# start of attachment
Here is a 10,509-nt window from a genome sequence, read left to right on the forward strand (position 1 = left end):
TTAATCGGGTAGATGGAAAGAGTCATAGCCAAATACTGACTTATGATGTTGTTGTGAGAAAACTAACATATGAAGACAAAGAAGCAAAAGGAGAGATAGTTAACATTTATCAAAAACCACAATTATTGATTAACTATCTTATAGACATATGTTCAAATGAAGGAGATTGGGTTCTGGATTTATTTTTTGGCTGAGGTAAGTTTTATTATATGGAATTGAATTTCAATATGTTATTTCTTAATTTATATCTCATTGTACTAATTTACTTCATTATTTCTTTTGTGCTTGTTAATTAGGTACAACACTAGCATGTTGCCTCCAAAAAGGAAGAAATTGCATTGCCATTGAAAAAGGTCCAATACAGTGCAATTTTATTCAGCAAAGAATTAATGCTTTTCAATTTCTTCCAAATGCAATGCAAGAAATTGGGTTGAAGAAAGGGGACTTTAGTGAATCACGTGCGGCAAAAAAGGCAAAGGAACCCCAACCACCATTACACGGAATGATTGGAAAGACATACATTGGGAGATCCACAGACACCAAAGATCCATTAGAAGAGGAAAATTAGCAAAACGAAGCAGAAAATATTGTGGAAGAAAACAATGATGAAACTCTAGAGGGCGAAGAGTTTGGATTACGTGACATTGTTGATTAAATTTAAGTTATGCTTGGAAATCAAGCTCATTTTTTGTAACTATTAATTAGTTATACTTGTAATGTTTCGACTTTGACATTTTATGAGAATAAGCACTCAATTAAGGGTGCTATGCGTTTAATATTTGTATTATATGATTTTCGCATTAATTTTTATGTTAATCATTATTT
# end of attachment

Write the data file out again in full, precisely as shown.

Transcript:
Here is a 10,509-nt window from a genome sequence, read left to right on the forward strand (position 1 = left end):
TTAATCGGGTAGATGGAAAGAGTCATAGCCAAATACTGACTTATGATGTTGTTGTGAGAAAACTAACATATGAAGACAAAGAAGCAAAAGGAGAGATAGTTAACATTTATCAAAAACCACAATTATTGATTAACTATCTTATAGACATATGTTCAAATGAAGGAGATTGGGTTCTGGATTTATTTTTTGGCTGAGGTAAGTTTTATTATATGGAATTGAATTTCAATATGTTATTTCTTAATTTATATCTCATTGTACTAATTTACTTCATTATTTCTTTTGTGCTTGTTAATTAGGTACAACACTAGCATGTTGCCTCCAAAAAGGAAGAAATTGCATTGCCATTGAAAAAGGTCCAATACAGTGCAATTTTATTCAGCAAAGAATTAATGCTTTTCAATTTCTTCCAAATGCAATGCAAGAAATTGGGTTGAAGAAAGGGGACTTTAGTGAATCACGTGCGGCAAAAAAGGCAAAGGAACCCCAACCACCATTACACGGAATGATTGGAAAGACATACATTGGGAGATCCACAGACACCAAAGATCCATTAGAAGAGGAAAATTAGCAAAACGAAGCAGAAAATATTGTGGAAGAAAACAATGATGAAACTCTAGAGGGCGAAGAGTTTGGATTACGTGACATTGTTGATTAAATTTAAGTTATGCTTGGAAATCAAGCTCATTTTTTGTAACTATTAATTAGTTATACTTGTAATGTTTCGACTTTGACATTTTATGAGAATAAGCACTCAATTAAGGGTGCTATGCGTTTAATATTTGTATTATATGATTTTCGCATTAATTTTTATGTTAATCATTATTT